"Building a Better Teacher" by Elizabeth Green* and published in the New York Times on the 3rd March 2010 is an excellent article to read! [although 9 online pages long!]
In essence, Green reports on Doug Lemov's investigations on what makes "a quality teacher". Lemov explored the problem of different student outcomes based [as collated through standardised American tests] solely on the quality of teacher classroom management, after all the other extraneous elements were accounted for. Lemov has created his taxonomy of good classroom management [The official title, attached to a book version being released in April, is “Teach Like a Champion: The 49 Techniques That Put Students on the Path to College.”]. You can read some segments of the book (PDF) here to get an idea of the classroom management techniques explored.
Lemov ignores the content of the lesson and concentrates purely on the classroom management techniques as a way that all teachers can teach and all students can learn.
But what about the passion of the content? What about the way content is delivered to students?
However, the article is balanced as it provides another dimension. Green goes on to ask the question... "Is good classroom management enough to ensure good instruction?" She describes the work of Heather Hill, an associate professor at Harvard University, who realised that even if a teacher has good pedagogical techniques but they don't know their subject matter very well - then students still do badly on standarised testing.
Hill is a member of a group of educators, who, like Lemov, are studying great teachers. But whereas Lemov came out of the practical world of the classroom, this group is based in university research centers. And rather than focus on universal teaching techniques that can be applied across subjects and grade levels, Hill and her colleagues ask what good teachers should know about the specific subjects they teach.
The wellspring of this movement was Michigan State’s school of education, which, under the direction of Judith Lanier, one of the original Holmes Group members, took the lead in rethinking teacher education. Lanier overhauled Michigan State’s teacher-preparation program and helped open two research institutes dedicated to the study of teaching and teacher education. She recruited innovative scholars from around the country, and almost overnight East Lansing became a hotbed of education research. (Green, 2010, NY Times, p 6)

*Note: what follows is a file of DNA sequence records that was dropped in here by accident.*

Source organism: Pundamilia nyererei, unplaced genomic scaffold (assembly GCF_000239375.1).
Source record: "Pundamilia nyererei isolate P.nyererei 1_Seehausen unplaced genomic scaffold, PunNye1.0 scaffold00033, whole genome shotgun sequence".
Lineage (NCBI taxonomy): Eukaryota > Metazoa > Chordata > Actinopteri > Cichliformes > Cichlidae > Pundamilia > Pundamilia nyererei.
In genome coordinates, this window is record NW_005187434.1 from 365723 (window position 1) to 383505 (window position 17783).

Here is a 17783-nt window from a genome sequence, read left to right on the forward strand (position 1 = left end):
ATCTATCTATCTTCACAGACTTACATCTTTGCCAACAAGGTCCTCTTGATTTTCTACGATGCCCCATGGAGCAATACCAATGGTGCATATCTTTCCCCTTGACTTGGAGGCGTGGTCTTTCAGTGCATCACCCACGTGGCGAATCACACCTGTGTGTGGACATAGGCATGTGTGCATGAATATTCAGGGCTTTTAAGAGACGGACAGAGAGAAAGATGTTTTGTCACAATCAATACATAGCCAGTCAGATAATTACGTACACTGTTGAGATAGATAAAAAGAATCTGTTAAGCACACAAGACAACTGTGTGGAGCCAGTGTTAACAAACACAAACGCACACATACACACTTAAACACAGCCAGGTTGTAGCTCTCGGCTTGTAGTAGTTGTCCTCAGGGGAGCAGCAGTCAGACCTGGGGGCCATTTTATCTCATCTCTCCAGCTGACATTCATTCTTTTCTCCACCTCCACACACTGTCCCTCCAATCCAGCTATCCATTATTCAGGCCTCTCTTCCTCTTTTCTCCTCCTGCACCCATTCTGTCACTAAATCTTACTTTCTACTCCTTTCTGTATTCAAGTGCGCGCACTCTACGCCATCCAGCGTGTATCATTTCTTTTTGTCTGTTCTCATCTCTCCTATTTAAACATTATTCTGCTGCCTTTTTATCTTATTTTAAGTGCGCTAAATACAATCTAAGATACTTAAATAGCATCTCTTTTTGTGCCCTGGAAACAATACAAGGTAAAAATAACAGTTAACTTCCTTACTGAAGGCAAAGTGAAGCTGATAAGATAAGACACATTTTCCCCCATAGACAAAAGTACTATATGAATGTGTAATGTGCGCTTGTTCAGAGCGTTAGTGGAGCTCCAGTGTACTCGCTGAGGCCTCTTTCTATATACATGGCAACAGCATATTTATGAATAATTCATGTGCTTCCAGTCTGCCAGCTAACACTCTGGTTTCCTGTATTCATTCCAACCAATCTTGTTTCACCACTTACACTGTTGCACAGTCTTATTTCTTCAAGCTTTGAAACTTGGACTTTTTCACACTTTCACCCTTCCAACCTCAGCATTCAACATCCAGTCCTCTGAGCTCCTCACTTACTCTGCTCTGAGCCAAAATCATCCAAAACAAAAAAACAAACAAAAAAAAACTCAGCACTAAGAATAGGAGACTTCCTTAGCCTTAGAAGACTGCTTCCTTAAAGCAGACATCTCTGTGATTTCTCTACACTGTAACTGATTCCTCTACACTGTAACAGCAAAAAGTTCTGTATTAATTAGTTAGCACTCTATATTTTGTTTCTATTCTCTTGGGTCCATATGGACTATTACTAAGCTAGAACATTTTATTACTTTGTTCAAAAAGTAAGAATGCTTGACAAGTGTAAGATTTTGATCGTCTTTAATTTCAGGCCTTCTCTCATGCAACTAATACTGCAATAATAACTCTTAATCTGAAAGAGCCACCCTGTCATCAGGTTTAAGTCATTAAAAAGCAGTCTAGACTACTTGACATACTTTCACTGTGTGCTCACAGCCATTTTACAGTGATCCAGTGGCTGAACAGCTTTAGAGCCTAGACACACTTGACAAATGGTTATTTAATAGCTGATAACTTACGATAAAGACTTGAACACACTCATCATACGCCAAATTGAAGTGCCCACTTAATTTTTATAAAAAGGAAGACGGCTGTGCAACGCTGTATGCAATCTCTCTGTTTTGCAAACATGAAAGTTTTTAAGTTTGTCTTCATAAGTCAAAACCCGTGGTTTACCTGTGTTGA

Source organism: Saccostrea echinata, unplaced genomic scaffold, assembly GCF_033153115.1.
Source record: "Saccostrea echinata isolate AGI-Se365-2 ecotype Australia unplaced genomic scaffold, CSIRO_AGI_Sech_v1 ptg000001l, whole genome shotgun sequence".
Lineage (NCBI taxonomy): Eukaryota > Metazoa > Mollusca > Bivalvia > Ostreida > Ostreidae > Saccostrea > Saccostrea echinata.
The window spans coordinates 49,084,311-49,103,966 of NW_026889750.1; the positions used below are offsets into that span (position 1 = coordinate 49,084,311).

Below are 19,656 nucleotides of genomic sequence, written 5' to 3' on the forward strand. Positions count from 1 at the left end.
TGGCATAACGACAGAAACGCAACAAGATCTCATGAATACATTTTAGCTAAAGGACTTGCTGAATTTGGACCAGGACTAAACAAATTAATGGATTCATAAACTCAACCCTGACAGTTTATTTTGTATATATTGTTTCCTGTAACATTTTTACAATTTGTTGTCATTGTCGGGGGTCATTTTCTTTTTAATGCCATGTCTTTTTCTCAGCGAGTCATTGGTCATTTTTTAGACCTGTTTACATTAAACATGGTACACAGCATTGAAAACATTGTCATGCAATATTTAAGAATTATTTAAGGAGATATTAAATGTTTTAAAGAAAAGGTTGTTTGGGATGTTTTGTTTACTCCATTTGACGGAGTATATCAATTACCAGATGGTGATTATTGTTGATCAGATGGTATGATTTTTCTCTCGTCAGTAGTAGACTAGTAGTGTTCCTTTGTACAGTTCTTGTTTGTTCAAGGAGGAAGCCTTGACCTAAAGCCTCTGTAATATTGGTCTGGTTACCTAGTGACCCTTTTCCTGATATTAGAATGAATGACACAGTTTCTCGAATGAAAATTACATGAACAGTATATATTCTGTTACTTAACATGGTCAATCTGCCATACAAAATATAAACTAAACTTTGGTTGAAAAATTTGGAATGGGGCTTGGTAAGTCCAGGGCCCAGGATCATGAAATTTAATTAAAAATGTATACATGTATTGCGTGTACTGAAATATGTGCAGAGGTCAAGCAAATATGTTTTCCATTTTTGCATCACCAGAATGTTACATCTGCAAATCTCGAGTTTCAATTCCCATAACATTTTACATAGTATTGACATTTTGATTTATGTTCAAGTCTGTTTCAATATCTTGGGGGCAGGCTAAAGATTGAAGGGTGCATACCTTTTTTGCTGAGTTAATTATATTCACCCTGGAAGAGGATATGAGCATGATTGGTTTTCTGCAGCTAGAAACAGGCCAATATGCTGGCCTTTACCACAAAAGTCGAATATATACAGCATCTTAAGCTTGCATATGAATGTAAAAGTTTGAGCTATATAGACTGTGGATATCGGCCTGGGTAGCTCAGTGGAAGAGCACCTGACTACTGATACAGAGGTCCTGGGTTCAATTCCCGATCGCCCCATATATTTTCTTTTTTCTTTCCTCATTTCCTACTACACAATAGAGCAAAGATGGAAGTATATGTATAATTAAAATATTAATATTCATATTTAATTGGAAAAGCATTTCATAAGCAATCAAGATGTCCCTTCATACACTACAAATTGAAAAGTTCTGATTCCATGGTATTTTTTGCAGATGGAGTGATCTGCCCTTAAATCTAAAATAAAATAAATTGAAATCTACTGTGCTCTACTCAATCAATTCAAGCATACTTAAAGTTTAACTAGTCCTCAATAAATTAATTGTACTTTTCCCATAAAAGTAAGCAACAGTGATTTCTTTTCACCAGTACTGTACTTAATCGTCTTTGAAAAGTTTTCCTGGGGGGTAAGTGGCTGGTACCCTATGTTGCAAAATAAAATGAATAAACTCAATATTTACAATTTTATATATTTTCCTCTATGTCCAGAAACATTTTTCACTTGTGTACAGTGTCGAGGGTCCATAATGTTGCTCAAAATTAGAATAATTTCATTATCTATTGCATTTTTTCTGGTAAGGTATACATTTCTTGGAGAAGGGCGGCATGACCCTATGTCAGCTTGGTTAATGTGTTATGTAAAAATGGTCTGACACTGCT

This group of researchers consider both the mechanics of teaching as well as teachers knowing their subject matter as essential to be a quality teacher.
I think it is extremely important to give all teachers Professional Development (Teacher Professional Learning - TPL) in pedagogy. Lemov's taxonomy could be a good tool especially for student and beginning teachers but teachers also need to know their subject material very well and be passionate about it!
One way to address both these requirements is to use great WebQuests - they have sound pedagogical techniques behind them (Problem Based Learning, Higher Order Thinking Skills, Constructivism, Cooperative Learning, Social and Emotional Learning) and the content should have been created in such a way to get students to think and become passionate about the learning.
*Elizabeth Green is a Spencer fellow in education reporting at the Columbia University Graduate School of Journalism and the editor of GothamSchools.org.
Here is some video examples from the Uncommon Schools that use Lemov's Taxonomy as classroom management techniques